Fundamentals of Research Methodology

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Fundamentals of Research Methodology
Melody Ann Lovelace
University of Phoenix
Research Methodology
Psych 540
Rachel Rosenblatt, PsyD
April 13, 2009

Fundamentals of Research Methodology
Being in what is known as an information age, research has taken new strides and development. Several electronic databases are full of an array of journals and many search engines exist to allow individuals to active investigate and study the diverse pages of written materials for any specific topic at the click of a button. Despite these expanding capabilities to maneuver around the diverse data, the scientific method is a crucial tool in the study of psychology. This discussion will include an overview of the science of psychology, explain the scientific method, give an explanation to distinguish between qualitative and quantitative data, and explain the process of scientific theory construction and testing (Psych540 Syllabus). Science of Psychology and Scientific Method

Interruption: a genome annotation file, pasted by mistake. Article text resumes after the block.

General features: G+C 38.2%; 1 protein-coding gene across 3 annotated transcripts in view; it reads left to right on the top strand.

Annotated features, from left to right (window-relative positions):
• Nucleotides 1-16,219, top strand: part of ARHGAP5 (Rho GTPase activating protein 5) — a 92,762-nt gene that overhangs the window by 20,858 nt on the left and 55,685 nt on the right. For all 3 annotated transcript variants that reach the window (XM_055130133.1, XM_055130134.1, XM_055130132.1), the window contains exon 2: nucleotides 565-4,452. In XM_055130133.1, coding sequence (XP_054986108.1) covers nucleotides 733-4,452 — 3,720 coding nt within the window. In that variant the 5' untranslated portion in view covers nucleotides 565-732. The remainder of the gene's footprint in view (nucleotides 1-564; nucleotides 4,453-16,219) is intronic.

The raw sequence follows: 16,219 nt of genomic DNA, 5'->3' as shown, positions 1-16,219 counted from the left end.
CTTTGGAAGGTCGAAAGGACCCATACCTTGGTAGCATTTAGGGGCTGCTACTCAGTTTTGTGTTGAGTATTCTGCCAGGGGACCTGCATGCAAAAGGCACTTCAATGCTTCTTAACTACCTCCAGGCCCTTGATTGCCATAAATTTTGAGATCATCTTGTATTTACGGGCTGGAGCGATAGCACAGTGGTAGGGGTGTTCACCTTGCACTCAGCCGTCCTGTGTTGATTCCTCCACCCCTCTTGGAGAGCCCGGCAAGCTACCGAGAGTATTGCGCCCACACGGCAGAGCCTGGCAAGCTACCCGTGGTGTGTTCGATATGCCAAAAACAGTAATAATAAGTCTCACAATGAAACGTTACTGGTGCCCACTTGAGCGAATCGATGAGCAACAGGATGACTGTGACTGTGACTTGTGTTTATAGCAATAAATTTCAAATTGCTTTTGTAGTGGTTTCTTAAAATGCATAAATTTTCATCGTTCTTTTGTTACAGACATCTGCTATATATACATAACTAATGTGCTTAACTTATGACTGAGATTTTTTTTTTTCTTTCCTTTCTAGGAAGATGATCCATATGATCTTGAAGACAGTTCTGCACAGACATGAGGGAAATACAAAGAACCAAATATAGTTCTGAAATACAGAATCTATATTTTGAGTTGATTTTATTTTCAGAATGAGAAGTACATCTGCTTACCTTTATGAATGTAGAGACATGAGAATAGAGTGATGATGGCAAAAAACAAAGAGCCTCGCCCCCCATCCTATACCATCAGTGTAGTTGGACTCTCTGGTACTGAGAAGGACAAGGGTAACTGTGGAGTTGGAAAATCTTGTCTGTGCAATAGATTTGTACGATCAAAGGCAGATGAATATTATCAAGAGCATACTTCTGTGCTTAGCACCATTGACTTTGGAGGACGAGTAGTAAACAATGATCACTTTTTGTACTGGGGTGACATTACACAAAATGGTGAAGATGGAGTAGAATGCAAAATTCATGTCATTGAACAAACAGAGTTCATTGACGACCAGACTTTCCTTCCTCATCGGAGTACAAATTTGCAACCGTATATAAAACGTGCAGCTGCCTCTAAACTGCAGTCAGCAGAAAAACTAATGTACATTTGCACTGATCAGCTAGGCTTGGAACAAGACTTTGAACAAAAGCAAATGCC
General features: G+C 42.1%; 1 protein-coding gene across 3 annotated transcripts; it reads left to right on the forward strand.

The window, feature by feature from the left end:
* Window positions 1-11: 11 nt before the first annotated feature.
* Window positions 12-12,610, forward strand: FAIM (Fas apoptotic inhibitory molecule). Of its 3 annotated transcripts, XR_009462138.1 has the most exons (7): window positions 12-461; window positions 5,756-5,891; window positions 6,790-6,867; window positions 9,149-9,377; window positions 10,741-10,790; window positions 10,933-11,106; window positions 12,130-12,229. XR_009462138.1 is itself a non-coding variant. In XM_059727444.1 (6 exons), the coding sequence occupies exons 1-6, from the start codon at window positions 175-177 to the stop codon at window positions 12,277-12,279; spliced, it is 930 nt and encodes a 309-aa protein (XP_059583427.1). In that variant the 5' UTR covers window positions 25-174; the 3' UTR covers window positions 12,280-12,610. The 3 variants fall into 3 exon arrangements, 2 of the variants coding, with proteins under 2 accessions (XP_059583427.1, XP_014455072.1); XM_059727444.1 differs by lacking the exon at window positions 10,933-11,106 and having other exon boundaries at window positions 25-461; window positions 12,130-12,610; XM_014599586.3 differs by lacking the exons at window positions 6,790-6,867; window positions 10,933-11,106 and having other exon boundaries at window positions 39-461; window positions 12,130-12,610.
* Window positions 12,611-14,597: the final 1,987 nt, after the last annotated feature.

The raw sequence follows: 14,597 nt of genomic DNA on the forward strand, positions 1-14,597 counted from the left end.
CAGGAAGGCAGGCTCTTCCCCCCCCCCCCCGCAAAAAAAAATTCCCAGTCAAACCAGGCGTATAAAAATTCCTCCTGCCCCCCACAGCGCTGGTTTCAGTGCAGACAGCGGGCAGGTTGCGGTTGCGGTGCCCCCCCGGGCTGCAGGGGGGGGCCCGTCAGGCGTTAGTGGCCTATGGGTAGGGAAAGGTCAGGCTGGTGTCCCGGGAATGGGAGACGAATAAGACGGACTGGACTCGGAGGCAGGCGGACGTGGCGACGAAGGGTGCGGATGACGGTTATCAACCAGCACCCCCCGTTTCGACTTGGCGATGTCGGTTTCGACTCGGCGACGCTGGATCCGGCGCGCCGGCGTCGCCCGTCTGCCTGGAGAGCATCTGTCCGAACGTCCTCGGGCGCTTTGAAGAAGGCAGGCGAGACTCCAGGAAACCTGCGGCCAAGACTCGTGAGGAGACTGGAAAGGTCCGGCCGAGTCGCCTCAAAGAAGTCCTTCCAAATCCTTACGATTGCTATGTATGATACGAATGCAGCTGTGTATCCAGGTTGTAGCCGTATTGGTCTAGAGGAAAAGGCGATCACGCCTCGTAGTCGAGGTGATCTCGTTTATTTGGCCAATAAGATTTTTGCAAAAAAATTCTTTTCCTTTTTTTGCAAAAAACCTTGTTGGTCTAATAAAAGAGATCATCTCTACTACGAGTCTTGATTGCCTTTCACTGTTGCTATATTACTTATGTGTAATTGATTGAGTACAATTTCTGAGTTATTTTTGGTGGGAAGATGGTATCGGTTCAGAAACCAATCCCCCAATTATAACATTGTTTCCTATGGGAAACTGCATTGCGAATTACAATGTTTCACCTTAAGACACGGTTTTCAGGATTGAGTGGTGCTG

The word psychology begins in ancient Greece that derives from two Greek word, psyche and logos. With the latter meaning “the study of” and the first meaning “mind” (Abra, 1998). Psychology can be defined as the scientific study of behavior and mental processes; truly born with the first psychology lab of Wilhelm Wundt (Van Wagner, 2009). A psychologist will adopt similar techniques or approach as other scientists in other science disciplines. For example, the nuclear physicists study the structure of the atoms but cannot directly study the proton directly; the psychologist sees human behavior directly and uses this as clues to the unseen working of the brain (BBC, 2009). Although psychology had emerged as a separate discipline, psychology lies as an intercept for several other sciences like philosophy, sociology, physics, and biology to name a few, (BBC, 2009). The psychologist uses the scientific methods to help process and uncover new developments about mental health, processes and behaviors. According to Shaughnessy, Zechmeister, and Zechmeister (2005), “the scientific method is intended to meet four goals: description, prediction, explanation, and application.” (pg. 41) Keep in mind, the scientific method is considered an empirical approach, systematic, unbiased, objective, clear defined operational definition, accurate, reliable and valid and so on (Shaughnessy, Zechmeister, and Zechmeister, 2005). The human thoughts and behaviors are influenced by internal and external elements like genetics and environment. The psychologist in turn will delve into research by questioning about the influences and determine the correlations if any, between whatever factors are present or exist. By answering questions concerning the different influences will involve research, investigation, observation, and experimentation. A psychologist would first need to form an operational definition based on the assumed theory and construct a hypothesis. For example, impulsivity and alcoholism both need to be defined with a little more emphasis on impulsivity. When the operational definition is established, then the hypothesis is constructed. Using the impulsivity and alcoholism, an initial hypothesis could be something to the effect of: impulsivity of an individual can lead to alcoholism. Now to see if this is true and alcoholism can be predicted, one would need to collect data. Next is to determine a particular population to sample in respect to the hypothesis. In this instance, a test could be conducted to measure impulsivity levels of an individual within a sampled population of alcoholics. The hypothesis is proven true if the alcoholics score high. The process above represents psychology in respect to science and the study of the human thoughts and behaviors in the scientific sense using the scientific method. The step clearly shows the scientific method as asking questions, form a theory and hypothesis, collect data, analyze data, and finally draw conclusion....
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